How to Shop for Vintage Clothing
What Is Vintage?
This article originally appeared on LearnVest.com.
Vintage fashion is inherently democratic.
Celebrity style icons like Chloe Sevigny, Nicole Kidman and Alexa Chung don’t get their inimitable style from mindlessly chasing every new trend—and neither should you plunk down serious change for the latest “it” bag when you could spend less money and sport an original piece.
Vintage is generally defined as anything that’s more than 25 years old, high-quality and illustrative of its era. In short, you’ll know it when you see it—and then you’ll fall in love with it.
Why We Think Vintage Is Worth It
If a piece of clothing is more than 25 years old, it’s probably endured because of superior fabric and craftsmanship. Vintage clothing also tends to be easier to customize because it has wider seam allowances for tucking in or taking up. Little compares to the thrill of finding a statement piece that you know no one else will be wearing at the cocktail party. It’s even eco-friendly because you’re reusing fabric and saving energy on production of a new garment.
But best of all—you knew we had to bring this back to your bottom line—vintage wares provide better value for your money. Well-made pieces range from $10 for lingerie and shoes to $350 for boutique coats. Case in point: Bridgett Artise, designer, shop owner, and author of Born-Again Vintage ($25, amazon.com), cherishes the Alexander McQueen coat and Chanel jacket she nabbed for $7 and $15, respectively at a Salvation Army in New York City. (Her tip: Always be on the lookout for undiscovered stores and sources of vintage, before their secret is outed.)
Here’s how to shop vintage like a pro.
Where to Get It
First, know where to look. Start with our guide to places to find vintage items, along with what to expect and what to watch out for.
Sizes have steadily drifted upward since the middle of the century (called “vanity sizing”), which often makes the numbers you see useless with older clothing. Make sure to always try things on, and get yourself measured (or do it yourself) so you can identify what will fit you when shopping online.
Alter That Halter
According to vintage expert Melody Fortier, today’s clothing is designed to have “hanger appeal,” to make it look better on the hanger—and spur impulse purchases—than on your body. But with vintage, you never know how beautiful it is until you slip it on. Also, remember that most vintage pieces are easier to alter than anything you’d find at a big box retailer nowadays, so think creatively. Experienced seamstresses should be able to pull hems up or tuck waists in relatively inexpensively. Or, just add a belt, and voila—that frumpy muumuu transforms into a frock.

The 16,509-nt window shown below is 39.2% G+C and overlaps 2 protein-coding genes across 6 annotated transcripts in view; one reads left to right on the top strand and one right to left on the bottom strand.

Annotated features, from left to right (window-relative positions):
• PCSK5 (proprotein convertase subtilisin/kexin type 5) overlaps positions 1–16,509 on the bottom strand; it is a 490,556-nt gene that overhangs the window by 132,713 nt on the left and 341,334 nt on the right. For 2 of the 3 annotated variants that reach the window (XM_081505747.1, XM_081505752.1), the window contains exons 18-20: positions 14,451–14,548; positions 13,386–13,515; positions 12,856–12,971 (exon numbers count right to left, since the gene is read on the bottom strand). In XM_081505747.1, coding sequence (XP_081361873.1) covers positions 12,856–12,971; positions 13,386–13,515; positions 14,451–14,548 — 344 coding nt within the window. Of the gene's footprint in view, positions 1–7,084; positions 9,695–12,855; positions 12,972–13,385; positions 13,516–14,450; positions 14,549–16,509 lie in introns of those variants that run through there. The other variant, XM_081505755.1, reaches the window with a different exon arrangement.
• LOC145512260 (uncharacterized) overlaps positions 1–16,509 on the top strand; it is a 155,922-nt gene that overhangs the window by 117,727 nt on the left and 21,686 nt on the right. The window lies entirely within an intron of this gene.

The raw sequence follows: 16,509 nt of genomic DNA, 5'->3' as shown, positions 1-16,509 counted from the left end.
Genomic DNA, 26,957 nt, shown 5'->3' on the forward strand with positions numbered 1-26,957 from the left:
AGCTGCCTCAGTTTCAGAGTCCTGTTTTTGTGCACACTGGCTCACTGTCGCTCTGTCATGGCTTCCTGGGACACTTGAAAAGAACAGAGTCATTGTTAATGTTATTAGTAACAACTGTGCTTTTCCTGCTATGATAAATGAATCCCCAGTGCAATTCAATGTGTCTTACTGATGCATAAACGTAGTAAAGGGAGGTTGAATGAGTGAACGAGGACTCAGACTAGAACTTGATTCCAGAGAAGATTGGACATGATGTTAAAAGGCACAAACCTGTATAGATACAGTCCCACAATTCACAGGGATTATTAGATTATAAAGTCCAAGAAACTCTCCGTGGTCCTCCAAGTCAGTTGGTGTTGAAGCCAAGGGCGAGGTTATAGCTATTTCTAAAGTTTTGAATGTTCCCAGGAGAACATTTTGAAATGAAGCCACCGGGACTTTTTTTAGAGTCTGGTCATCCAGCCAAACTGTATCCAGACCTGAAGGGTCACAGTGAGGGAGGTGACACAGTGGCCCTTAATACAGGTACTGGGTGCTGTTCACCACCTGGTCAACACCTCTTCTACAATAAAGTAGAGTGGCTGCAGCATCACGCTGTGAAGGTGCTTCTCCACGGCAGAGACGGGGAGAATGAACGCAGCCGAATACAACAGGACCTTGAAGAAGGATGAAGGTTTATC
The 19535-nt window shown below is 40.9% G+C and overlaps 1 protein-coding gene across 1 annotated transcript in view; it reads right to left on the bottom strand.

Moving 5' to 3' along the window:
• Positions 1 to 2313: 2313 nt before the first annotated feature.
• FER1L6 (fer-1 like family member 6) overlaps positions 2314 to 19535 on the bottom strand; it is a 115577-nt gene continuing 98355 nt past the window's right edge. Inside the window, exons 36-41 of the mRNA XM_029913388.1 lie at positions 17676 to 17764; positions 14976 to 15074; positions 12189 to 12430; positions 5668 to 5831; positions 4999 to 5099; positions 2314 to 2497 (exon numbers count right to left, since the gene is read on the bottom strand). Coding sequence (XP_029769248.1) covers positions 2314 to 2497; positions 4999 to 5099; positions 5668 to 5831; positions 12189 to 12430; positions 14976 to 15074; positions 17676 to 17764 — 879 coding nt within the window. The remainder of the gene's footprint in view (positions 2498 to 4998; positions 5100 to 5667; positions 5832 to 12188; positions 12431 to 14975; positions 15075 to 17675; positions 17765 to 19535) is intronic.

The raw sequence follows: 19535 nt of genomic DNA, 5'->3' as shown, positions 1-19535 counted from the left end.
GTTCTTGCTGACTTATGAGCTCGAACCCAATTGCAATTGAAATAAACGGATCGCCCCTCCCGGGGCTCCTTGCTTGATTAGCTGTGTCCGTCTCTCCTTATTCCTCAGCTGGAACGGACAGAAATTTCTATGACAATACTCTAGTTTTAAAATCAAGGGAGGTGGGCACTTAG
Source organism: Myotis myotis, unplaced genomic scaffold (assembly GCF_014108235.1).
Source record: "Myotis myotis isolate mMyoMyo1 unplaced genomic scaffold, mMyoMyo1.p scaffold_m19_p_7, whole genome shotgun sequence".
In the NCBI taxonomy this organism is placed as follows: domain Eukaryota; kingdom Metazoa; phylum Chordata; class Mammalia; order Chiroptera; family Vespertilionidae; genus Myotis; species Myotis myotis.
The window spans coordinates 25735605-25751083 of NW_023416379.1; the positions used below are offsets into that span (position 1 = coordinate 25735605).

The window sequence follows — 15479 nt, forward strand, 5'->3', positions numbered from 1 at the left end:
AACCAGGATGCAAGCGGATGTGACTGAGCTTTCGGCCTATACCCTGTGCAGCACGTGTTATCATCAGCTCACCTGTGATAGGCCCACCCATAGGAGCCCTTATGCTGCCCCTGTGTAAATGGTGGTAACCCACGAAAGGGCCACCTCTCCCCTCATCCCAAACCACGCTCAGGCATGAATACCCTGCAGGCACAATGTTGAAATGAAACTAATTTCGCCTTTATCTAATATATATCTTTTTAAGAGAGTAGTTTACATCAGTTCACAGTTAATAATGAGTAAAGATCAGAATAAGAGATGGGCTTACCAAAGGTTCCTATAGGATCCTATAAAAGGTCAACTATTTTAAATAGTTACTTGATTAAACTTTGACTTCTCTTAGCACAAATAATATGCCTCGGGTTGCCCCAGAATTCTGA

Price It Out
Because vintage encompasses such a wide variety of styles, designers, and eras, judging a piece’s value is tough. Fortier offers some sage advice: “Think in terms of what you feel is a reasonable price for a contemporary equivalent. For example, if your average price point for a pretty cotton skirt is $80, then you’ll likely feel comfortable paying about the same for vintage.”
Give It TLC
Study the fabric for fading, water damage, creasing, or dust marks, and know which problems can be addressed. Stains are often treatable (except for rust), but always start with a spot test in an inconspicuous area. If you buy something perfume-y or musty, don’t wash it—that will only set the smell. Instead, hang the garment outside for a few days, or put sturdier fabric in the dryer with Dryel. But if it’s got B.O., walk away.
“Have patience,” says Artise. Many people “get turned off because it’s so much stuff. Start with an hour at a time.” If you do, you might just find a perfect sheer flowy dress like Alexa Chung’s. For more tips and tricks, our favorite book on the topic is Melody Fortier’s The Little Guide to Vintage Shopping ($19, amazon.com). You can also learn about different labels and more at the Vintage Fashion Guild’s website.
After all, as Fortier says, the standard used to be that “yarns and knitwear should not pill, silks should not wrinkle when crushed, and linens should drape nicely and not feel stiff and wiry.” Nowadays, that’s called couture.